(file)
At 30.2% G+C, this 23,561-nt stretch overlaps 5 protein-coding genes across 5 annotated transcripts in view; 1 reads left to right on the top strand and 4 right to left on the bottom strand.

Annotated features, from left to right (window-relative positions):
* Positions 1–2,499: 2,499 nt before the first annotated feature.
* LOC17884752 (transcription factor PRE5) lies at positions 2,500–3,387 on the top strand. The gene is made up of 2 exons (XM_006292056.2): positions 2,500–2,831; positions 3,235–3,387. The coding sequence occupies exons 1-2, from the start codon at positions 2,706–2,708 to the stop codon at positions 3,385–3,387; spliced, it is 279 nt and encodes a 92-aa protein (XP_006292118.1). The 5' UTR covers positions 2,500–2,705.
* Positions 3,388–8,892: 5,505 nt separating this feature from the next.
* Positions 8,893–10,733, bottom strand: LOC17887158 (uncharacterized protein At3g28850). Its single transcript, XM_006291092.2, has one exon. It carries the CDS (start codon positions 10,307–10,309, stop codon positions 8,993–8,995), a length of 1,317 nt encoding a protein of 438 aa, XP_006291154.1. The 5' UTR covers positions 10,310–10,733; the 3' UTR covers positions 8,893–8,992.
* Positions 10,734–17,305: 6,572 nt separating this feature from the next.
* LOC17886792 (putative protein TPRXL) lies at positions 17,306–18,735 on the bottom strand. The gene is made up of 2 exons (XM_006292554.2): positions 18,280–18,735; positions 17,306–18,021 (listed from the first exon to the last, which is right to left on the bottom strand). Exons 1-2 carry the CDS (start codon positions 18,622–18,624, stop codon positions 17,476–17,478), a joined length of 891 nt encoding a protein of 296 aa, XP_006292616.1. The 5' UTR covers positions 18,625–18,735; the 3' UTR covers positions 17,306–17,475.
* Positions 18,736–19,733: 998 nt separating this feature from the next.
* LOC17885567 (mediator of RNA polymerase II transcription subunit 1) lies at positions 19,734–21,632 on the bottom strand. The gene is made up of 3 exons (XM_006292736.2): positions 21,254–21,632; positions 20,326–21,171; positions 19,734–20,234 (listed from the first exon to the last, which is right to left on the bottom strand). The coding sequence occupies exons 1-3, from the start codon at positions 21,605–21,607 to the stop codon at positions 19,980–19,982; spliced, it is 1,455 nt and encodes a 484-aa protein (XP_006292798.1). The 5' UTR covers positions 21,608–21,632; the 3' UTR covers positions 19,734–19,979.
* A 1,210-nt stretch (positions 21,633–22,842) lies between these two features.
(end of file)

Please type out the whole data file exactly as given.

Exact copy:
At 30.2% G+C, this 23,561-nt stretch overlaps 5 protein-coding genes across 5 annotated transcripts in view; 1 reads left to right on the top strand and 4 right to left on the bottom strand.

Annotated features, from left to right (window-relative positions):
* Positions 1–2,499: 2,499 nt before the first annotated feature.
* LOC17884752 (transcription factor PRE5) lies at positions 2,500–3,387 on the top strand. The gene is made up of 2 exons (XM_006292056.2): positions 2,500–2,831; positions 3,235–3,387. The coding sequence occupies exons 1-2, from the start codon at positions 2,706–2,708 to the stop codon at positions 3,385–3,387; spliced, it is 279 nt and encodes a 92-aa protein (XP_006292118.1). The 5' UTR covers positions 2,500–2,705.
* Positions 3,388–8,892: 5,505 nt separating this feature from the next.
* Positions 8,893–10,733, bottom strand: LOC17887158 (uncharacterized protein At3g28850). Its single transcript, XM_006291092.2, has one exon. It carries the CDS (start codon positions 10,307–10,309, stop codon positions 8,993–8,995), a length of 1,317 nt encoding a protein of 438 aa, XP_006291154.1. The 5' UTR covers positions 10,310–10,733; the 3' UTR covers positions 8,893–8,992.
* Positions 10,734–17,305: 6,572 nt separating this feature from the next.
* LOC17886792 (putative protein TPRXL) lies at positions 17,306–18,735 on the bottom strand. The gene is made up of 2 exons (XM_006292554.2): positions 18,280–18,735; positions 17,306–18,021 (listed from the first exon to the last, which is right to left on the bottom strand). Exons 1-2 carry the CDS (start codon positions 18,622–18,624, stop codon positions 17,476–17,478), a joined length of 891 nt encoding a protein of 296 aa, XP_006292616.1. The 5' UTR covers positions 18,625–18,735; the 3' UTR covers positions 17,306–17,475.
* Positions 18,736–19,733: 998 nt separating this feature from the next.
* LOC17885567 (mediator of RNA polymerase II transcription subunit 1) lies at positions 19,734–21,632 on the bottom strand. The gene is made up of 3 exons (XM_006292736.2): positions 21,254–21,632; positions 20,326–21,171; positions 19,734–20,234 (listed from the first exon to the last, which is right to left on the bottom strand). The coding sequence occupies exons 1-3, from the start codon at positions 21,605–21,607 to the stop codon at positions 19,980–19,982; spliced, it is 1,455 nt and encodes a 484-aa protein (XP_006292798.1). The 5' UTR covers positions 21,608–21,632; the 3' UTR covers positions 19,734–19,979.
* A 1,210-nt stretch (positions 21,633–22,842) lies between these two features.